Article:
Lack Of Exam Integrity Dents Students’ Future Careers 


Based on what went round after the release of KCSE 2021, it was like to some extent: the integrity of exams was compromised in some centres. Arguably, the monster of exam cheating that was slain by Dr. Fred Matiang’i and his dream team, is back with all its ferocious fangs and callous claws. Results of some schools being withheld was a credible evidence to this proposition. The whole thing casts aspersion on this exercise steered by the Kenya National Examination Council (KNEC). No wonder, some people lost faith in the 8-4-4 System, and are impressively poised to welcome the Competency-Based Curriculum (CBC) with all arms. 

By and large, schools that cheat and get stellar results they do not deserve, put other schools in a difficult situation. Being a game of mean scores, when results are out, we are swift to celebrate those who get impressive mean scores. But we hardly question the means they use to prop up themselves to the epic peak. Principals who are prone to this troglodyte culture of cheating are lionised for no good reason. While principled Principals who try their best to post genuine results, sometimes are seen not to be working when their peers who are cheats are far much ahead of them. It should never be lost on us, that when results are massaged hence some students attain peak performance under questionable circumstances, we become so unfair to students who work hard to get authentic results. This brings out the disparities that exists in the society, which in Animal Farm by George Orwell we are told: “All animals are equal, but some animals are more equal than others.” 

Somehow, it may not be easy to establish which schools cheat in the Kenya Certificate of Secondary Education (KCSE). Albeit, those who cheat know it so well. In case their conscience is alive, guilt and regret gnaws their conscience when they cut intricate corners. It is a sad state of affairs, that there are school arrowheads that choose to throw integrity to the winds hence condone cheating in exams. Also, in some schools, wayward teachers are the ones who choose to become blatantly dubious by choosing to cheat. The wonder of wonders, there are schools with impudent students who attempt to sneak phones into schools in order to get leakages from some farcical sources.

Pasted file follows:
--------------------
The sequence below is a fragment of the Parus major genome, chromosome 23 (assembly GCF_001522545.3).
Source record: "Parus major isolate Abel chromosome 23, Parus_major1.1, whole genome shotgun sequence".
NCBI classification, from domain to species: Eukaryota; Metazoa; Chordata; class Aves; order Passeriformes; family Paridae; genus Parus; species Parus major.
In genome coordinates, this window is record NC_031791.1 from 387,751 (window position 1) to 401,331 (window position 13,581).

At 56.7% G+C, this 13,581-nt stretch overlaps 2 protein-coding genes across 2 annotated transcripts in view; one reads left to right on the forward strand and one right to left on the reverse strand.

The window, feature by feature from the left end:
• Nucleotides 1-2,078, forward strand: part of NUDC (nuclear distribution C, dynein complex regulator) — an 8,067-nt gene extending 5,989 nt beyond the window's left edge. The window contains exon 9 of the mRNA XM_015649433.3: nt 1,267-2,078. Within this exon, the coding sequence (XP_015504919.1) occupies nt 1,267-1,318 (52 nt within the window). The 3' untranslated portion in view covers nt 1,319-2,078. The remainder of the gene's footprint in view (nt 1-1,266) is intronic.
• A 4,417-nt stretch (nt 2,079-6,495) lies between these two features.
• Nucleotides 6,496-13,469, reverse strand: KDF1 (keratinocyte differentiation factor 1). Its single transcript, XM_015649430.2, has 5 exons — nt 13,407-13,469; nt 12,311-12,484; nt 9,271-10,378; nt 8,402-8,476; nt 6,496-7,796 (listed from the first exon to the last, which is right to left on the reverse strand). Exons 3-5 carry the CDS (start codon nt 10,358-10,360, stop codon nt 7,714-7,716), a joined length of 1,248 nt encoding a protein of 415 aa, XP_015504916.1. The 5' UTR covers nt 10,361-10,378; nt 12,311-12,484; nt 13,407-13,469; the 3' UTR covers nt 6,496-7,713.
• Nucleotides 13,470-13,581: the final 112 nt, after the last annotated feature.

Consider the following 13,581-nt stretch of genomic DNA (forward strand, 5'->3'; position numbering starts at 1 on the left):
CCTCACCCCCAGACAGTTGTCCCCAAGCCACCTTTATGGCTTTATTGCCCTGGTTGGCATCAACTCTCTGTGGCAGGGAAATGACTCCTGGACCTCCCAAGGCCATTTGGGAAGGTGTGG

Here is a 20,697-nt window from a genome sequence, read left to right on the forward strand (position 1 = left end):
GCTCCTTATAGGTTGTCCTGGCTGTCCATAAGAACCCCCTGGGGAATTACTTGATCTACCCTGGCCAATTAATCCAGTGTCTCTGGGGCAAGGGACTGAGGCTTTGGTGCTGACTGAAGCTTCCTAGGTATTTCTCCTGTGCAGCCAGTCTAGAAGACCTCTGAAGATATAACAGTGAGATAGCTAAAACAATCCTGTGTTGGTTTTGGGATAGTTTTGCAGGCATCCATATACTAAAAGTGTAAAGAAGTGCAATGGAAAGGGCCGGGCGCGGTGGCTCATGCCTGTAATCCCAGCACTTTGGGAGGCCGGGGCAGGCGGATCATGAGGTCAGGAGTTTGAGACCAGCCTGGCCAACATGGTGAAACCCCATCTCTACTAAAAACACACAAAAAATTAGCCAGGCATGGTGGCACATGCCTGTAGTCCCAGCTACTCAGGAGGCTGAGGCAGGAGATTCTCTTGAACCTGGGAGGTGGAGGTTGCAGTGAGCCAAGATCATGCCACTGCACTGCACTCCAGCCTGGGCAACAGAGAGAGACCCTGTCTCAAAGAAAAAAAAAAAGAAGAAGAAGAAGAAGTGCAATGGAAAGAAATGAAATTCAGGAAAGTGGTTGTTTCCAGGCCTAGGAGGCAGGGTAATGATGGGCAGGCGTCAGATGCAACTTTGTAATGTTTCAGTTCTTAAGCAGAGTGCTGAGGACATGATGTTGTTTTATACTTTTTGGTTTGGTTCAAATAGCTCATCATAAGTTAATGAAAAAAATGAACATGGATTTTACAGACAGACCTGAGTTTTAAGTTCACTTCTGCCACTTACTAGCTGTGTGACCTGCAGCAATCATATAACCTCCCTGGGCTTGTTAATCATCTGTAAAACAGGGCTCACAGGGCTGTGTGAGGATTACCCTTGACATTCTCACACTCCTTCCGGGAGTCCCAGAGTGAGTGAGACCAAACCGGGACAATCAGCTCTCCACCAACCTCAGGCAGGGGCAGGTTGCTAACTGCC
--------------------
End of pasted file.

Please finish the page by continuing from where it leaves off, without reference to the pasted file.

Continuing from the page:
Also Read: Relocating Kisumu Boys, Other Schools From Town Centres Makes A lot Of Sense

Also Read: Help Form Ones To Begin, Learn And Win

Just to be blunt about it. In case secondary schools focus on Best Academic Practices, they will see no need to focus on cheating. There is no need to rely on leakage when schools have stupendous syllabus coverage strategies put in place. It is pointless to compromise the integrity of KCSE in examination centres if in case plenty of practice and preparation were given their pride of place. 

Again, allow me to steer clear here: When students cheat in exams, they put their future careers in precarious positions. Somewhat, a student can cheat, and score a good grade like A (plain), and be called to study an alpha course like Medicine. In such a scenario, the glaring question that stares us like Medusa’s face is: Does this ilk of student wield the wherewithal to pursue such a profession? 

In actual sense, it should never be lost on us: that aptitude as a natural inclination towards a particular profession; has a close connection with academic performance. No wonder, every year after KCSE, the Kenya Universities and Colleges Central Placement Service (KUCCPS) comes up with the university and college cut-off points. In the final analysis, category of grades – first, middle, low and lowest grades – play a pivotal role in matters varsity and college placements. 

Therefore, it is advisable to let students garner grades they deserve. Based on how they have prepared for KCSE, let them get grades which are in tandem with their attitudes, aptitudes and abilities. For in case we encourage them to cheat on their way to the top, they will drop out of tertiary institutions due to dearth of mental strength. This is not healthy for mental health of students. Sometimes, it takes a toll on them. In some situations, things go south as we see them sink into depression, or even commit suicide in a mysterious manner. 

Finally, when the head honchos in schools encourage cheating in exams, they raise children who lack useful virtues and values like integrity, honesty and trustworthiness – which are quite key in the world of work. People who lack integrity also suffer from scarcity and paucity of soft skills like dependability and reliability – which are very important when it comes to job placement and employment that brings enjoyment. Lack of exam integrity plant weeds of corruption in the hearts and minds of learners. When schools nurture the culture of cheating, they train young people to be prone to cutting corners. Yet, in actual sense, short cuts are often wrong cuts.   

The writer rolls out talks and training services in schools. [email protected]